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Showing posts from March, 2018

Library Loans March

I've not borrowed a huge amount from the library this month, most because I've had a lot of review books turn up. That said the books I did borrow were all brilliant Star by Star by Sheena Wilkinson Stella has always looked forward to changing the world. It’s what she was brought up to do, by a suffragette mother who knew all about fighting and rebellion. But it’s November 1918. The great flu pandemic sweeping the world has robbed Stella of her mother and her home, and she’s alone in a strange country, with an aunt she’s never met. But change is coming – the war is over, and women are about to vote for the first time. History is being made, but how can she help make it? As election day approaches, a day that will transform Ireland forever, Stella realises that she can indeed change the world. Not alone, and not all at once. But just as stars come one by one to brighten the night sky, so history is made person by person, girl by girl. I loved this book. It

The Mollie Suffragette Books

I have been a bit obsessed with Suffragette books of late and was very excited indeed to have two books drop through my door recently which were both YA books and focused on Suffragettes.   It’s 1912, and Mollie Carberry’s life in the relatively new middle class north Dublin suburb of Drumcondra seems very boring. Then she notices that her older sister Phyllis and the family’s maid Maggie are plotting something. They discover a stash of leaflets demanding votes for women. Phyllis has joined the suffragette cause! Will Mollie get involved too? And how far should a girl go for her beliefs?     Mollie Carberry is a suffragette! Well, sort of. Mollie and her best friend Nora have been bravely fighting for women’s rights – even though no one else really knows about it. But when they hear a big protest is being planned, they know they have to take part. If only they didn’t have to worry about Nora’s terrible cousin, her awful brother and her neighbour’s very a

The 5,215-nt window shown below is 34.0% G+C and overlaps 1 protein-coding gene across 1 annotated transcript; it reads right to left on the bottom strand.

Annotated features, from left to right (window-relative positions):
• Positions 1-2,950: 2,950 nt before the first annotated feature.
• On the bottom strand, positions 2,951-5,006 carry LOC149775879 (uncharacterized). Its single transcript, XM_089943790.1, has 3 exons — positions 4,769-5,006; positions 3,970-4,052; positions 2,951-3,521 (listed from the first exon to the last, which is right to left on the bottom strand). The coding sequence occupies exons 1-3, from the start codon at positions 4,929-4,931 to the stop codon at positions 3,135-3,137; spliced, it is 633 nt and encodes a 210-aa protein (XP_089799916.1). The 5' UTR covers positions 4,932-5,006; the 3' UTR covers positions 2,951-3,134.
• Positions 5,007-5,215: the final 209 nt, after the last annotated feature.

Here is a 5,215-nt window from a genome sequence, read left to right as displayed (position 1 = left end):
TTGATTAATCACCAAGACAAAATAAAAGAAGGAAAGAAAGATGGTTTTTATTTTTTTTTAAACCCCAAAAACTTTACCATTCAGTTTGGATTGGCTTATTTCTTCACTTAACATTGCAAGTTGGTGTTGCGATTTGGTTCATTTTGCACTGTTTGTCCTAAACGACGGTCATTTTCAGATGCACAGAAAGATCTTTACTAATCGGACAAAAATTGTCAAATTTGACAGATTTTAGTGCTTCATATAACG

Tender by Eve Ainsworth

Marty and Daisy spend their lives pretending. Marty pretends his mum's grip on reality isn't slipping by the day. Daisy pretends her parents aren't exhausting themselves while they look after her incurably ill brother. They both pretend they're fine. But the thing about pretending is, at some point, it has to stop. And then what? Eve Ainsworth writes really heartfelt and beautiful books which are incredibly thoughtful. I thoroughly enjoyed her previous books so had really high hopes for this and I'm please to announced that this was as good as I hoped. Tender is the story of Marty and Daisy both of whom are struggling acting. Marty's mum clearly has mental health issues which aren't being addresses and Daisy's parents are totally focused on her younger brother who is terminally ill. Both of them are trying to go on as normal but doing that is hard. For me this book really made me feel for both of the characters particularly because I suspect

Running on empty by SE Durrant

AJ’s grandfather has always been the one to keep his unusual family together, so when he dies things start to unravel at the edges. AJ is worried about his parents but they don’t really seem to notice. In order to deal with his grief and to keep his anxiety at bay, AJ does what he and his grandfather did best: running. Round and round the Olympic Park, aiming for the nationals, running to escape, AJ only seems to be heading ever closer to disaster. Running On Empty is a beautiful book about false starts and emotional journeys, with hope as the ultimate finishing line. I thoroughly enjoyed this thoughtful little book. Running on Empty is the story of AJ. AJ lives in East London, close to the Olympic park and is a runner. AJ's grandfather dies early on in the book and the story the follows shows how AJ deals with life without his rock. AJ has such a tough time because his parents both have learning difficulties. They are kind and loving people who work but they heavi

Can't wait to read: The UKYA edition

I've read a ridiculous amount this month. As of the time of writing I'm onto book 50 of the year (not including the dozen or so I've DNFed). My TBR pile is seriously depleted and the library aren't getting new stock in quick enough. I desperately need some new books and these are some of those I have my eye on. It's a wrap by Perdita and Honor Cargill Elektra James is back and her life is more hilariously chaotic than ever! Elektra is hoping for big things this year... She's finished her first feature film (even if her character was unexpectedly killed off half-way through filming), hosted the party of the year (well, before her mum arrived and threw everyone out - how embarrassing!) and managed to become Archie Mortimer's Actual Real Life girlfriend (for now anyway...), so things are most definitely moving in the right direction. But with social media to navigate (#actinggoals #instanightmare), GCSEs looming and a seemingly never-ending par